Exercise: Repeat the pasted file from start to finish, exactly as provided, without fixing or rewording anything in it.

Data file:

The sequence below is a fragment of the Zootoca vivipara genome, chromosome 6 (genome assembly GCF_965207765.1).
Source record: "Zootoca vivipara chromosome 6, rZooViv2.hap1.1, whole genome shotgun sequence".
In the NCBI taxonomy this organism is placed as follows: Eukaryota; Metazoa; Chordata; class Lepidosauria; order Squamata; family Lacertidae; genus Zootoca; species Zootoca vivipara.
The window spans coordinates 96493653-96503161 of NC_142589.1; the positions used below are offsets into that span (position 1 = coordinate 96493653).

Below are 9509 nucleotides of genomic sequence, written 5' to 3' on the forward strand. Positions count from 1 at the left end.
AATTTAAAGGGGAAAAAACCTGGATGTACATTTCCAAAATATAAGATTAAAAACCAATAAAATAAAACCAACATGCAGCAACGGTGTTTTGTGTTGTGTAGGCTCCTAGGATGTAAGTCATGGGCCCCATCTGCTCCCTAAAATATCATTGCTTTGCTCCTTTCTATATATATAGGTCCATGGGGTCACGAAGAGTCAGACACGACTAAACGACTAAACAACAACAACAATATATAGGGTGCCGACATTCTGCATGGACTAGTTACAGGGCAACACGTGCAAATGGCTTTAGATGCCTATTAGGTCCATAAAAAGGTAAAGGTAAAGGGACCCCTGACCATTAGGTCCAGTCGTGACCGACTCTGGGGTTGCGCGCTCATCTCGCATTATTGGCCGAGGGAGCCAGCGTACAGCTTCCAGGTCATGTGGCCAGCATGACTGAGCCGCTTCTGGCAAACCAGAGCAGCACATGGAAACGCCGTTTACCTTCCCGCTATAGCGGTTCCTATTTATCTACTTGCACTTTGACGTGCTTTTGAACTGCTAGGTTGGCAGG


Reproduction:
The sequence below is a fragment of the Zootoca vivipara genome, chromosome 6 (genome assembly GCF_965207765.1).
Source record: "Zootoca vivipara chromosome 6, rZooViv2.hap1.1, whole genome shotgun sequence".
In the NCBI taxonomy this organism is placed as follows: Eukaryota; Metazoa; Chordata; class Lepidosauria; order Squamata; family Lacertidae; genus Zootoca; species Zootoca vivipara.
The window spans coordinates 96493653-96503161 of NC_142589.1; the positions used below are offsets into that span (position 1 = coordinate 96493653).

Below are 9509 nucleotides of genomic sequence, written 5' to 3' on the forward strand. Positions count from 1 at the left end.
AATTTAAAGGGGAAAAAACCTGGATGTACATTTCCAAAATATAAGATTAAAAACCAATAAAATAAAACCAACATGCAGCAACGGTGTTTTGTGTTGTGTAGGCTCCTAGGATGTAAGTCATGGGCCCCATCTGCTCCCTAAAATATCATTGCTTTGCTCCTTTCTATATATATAGGTCCATGGGGTCACGAAGAGTCAGACACGACTAAACGACTAAACAACAACAACAATATATAGGGTGCCGACATTCTGCATGGACTAGTTACAGGGCAACACGTGCAAATGGCTTTAGATGCCTATTAGGTCCATAAAAAGGTAAAGGTAAAGGGACCCCTGACCATTAGGTCCAGTCGTGACCGACTCTGGGGTTGCGCGCTCATCTCGCATTATTGGCCGAGGGAGCCAGCGTACAGCTTCCAGGTCATGTGGCCAGCATGACTGAGCCGCTTCTGGCAAACCAGAGCAGCACATGGAAACGCCGTTTACCTTCCCGCTATAGCGGTTCCTATTTATCTACTTGCACTTTGACGTGCTTTTGAACTGCTAGGTTGGCAGG